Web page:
Our team, working with the Thai government, recently captured some gorgeous camera trap photos of a Sunda pangolin carrying her baby on her tail.
Taken in Khlong Nakha Wildlife Sanctuary (KNWS), this area is one of ZSL’s project sites for the study and protection of Sunda pangolins.
We recorded the first evidence of pangolins in KNWS on a camera trap video in October 2015. These latest pictures show a pangolin carrying her baby as all pangolins do - on her tail!
The camera trap was set in March 2016, at the peak of the dry season, in an area close to one of the few streams still flowing with water.
While walking in the forest looking for pangolin signs, the team noticed a hollow in one of the big trees in the area. Tree hollows are used by Sunda pangolins both as resting and nesting sites.
The size, depth and shape of the hollow convinced the team to position one of the camera traps right in front of it. Definitely a good choice! After 30 days the camera traps were collected and, to the excitement of the team, the pictures showed a mother carrying her baby in and out the tree hollow.
Sunda pangolins usually only have one baby after a gestation period of three to four months. Young are nurtured in nesting tree hollows for three to four months, but can start eating termites and ants already at one month and this is the time when the young pangolin begins to accompany the mother outside of the tree hollow, riding on her tail, as she goes foraging for insects.
During the same camera trapping period, another camera trap recorded a second pangolin, again not far from a still-flowing stream. These two findings give our team and the rangers a lot of hope about the population status of Sunda pangolin in the area, as well as more information about pangolin ecology.
Many thanks to Fondation Segré and SOS (Save Our Species, an initiative managed by IUCN) for funding the work that made these photos possible.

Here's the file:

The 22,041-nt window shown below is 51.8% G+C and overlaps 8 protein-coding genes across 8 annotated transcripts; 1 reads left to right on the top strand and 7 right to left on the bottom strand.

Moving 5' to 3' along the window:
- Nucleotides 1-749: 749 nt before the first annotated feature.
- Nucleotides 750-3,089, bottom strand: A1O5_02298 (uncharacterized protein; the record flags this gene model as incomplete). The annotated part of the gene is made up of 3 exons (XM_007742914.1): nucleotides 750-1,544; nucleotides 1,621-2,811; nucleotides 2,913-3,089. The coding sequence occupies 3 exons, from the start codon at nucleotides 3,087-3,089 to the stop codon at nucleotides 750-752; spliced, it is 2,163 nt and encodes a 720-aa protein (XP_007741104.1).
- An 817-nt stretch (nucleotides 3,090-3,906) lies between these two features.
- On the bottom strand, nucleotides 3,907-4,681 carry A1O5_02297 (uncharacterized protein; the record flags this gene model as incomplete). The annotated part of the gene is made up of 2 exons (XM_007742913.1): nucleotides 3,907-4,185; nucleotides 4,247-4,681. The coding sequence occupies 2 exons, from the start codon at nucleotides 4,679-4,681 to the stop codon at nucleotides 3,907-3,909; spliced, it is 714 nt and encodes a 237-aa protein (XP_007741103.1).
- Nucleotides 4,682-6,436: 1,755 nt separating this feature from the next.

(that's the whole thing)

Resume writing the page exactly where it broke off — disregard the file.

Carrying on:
By Barbara Pollini, ZSL Thailand
Select a blog
Our people are our greatest asset and we realise our vision for a world where wildlife thrives through their ideas, skills and passion. An inspired, informed and empowered community of people work, study and volunteer together at ZSL.
At ZSL, a key area of our work is the employment of Nature-based Solutions – an approach which both adapt to and mitigates the impacts of climate change. These Solutions, which include habitat protection and restoration, are low-cost yet high-impact, and provide multiple benefits to people and wildlife. We ensure that biodiversity recovery is at the heart of nature-based solutions.
A blog for lovers of ZSL London Zoo, bringing you extraordinary animal facts and exclusive access to the world's oldest scientific zoo.
Do you love wildlife? Discover more about our amazing animals at the UK's biggest zoo!
We're working around the world to conserve animals and their habitats, find out more about our latest achievements.
From the field to the lab, catch up with the scientists on the cutting edge of conservation biology at ZSL’s Institute of Zoology.
A day in Discovery and Learning at ZSL is never dull! The team tell us all about the exciting sessions for school children, as well as work further afield.
Every month, one of the pieces held in ZSL’s Library and at ZSL Whipsnade Zoo will feature here as Artefact of the Month.
Read testimonials from our Members and extracts from ZSL's award winning members' magazine, Wild About.
ZSL works across Asia, from the famous national parks of Nepal to marine protected areas in the Philippines. Read the latest updates on our conservation.
An Open Access journal for research at the interface of remote sensing, ecology and conservation.